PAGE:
In 2012, Sir Michael Wilshaw, former chief inspector of Ofsted, said that if morale was low in a school, and teachers were complaining, then a headteacher could be assured they were doing something right.

Over a hundred years earlier, in 1906, Francis Galton observed that the more people you got to guess the weight of a bullock, the more accurate the average result became. Galton had discovered the wisdom of crowds.

But can both of these things work in tandem? If everyone in a school is complaining, is it because they are all wrong and the leader is doing something right? Or do they have a collective wisdom?

This week we asked the Teacher Tapp panel how they thought their school would be rated if Ofsted suddenly appeared. On a separate day, we asked if they had heard a colleague complain about the senior leadership team in the past 24 hours.

The two questions were not directly linked. There was no reason for one to affect the other in people’s minds. And yet…

We found that people who heard a colleague complain were much more likely to believe the school would fail an inspection

At first, this seems obvious. A triumph for the wisdom of crowds!

But, even among people who thought their school was outstanding more than half heard someone complain about senior management that day.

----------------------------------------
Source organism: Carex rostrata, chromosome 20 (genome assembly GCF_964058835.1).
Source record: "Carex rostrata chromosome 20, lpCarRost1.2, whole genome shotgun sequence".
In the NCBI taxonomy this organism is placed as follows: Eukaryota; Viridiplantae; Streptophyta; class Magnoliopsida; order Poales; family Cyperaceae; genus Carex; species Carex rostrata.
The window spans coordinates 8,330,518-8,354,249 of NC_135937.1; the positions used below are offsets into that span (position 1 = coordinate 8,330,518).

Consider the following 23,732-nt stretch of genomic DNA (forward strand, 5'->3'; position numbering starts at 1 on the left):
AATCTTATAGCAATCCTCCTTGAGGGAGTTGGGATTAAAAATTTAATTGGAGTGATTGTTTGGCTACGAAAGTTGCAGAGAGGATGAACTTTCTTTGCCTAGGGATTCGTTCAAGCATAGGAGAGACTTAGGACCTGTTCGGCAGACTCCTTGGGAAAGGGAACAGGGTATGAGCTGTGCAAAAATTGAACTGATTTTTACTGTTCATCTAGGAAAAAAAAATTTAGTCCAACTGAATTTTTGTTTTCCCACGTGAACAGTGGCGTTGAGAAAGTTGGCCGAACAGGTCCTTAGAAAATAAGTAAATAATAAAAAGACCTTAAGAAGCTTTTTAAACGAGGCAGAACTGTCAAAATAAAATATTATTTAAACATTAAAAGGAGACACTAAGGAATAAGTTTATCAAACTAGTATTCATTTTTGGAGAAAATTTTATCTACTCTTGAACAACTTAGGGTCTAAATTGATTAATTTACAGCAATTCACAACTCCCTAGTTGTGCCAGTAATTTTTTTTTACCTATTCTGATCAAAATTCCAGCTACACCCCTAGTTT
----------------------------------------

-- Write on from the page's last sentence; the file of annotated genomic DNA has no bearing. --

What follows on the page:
Hence, complaining in school seems to be rife, no matter how good you believe your school to be.

The psychology of complaining is complex and not all researchers agree. A recent study, published this year, shows that negative venting can cement the feeling that everything is going wrong. People become pessimistic (hence the belief Ofsted grades will be low). On the other hand, workplace psychologists argue that where complaining leads to people getting clarification on their role (see point 1 in today’s list) or to the brainstorming of solutions, then complaints can be a good thing.

Hence, Wilshaw probably wasn’t right to say that if morale is low everything is going in the right direction. But complaints also aren’t necessarily a bad thing. Even in the best places, they appear to be common.

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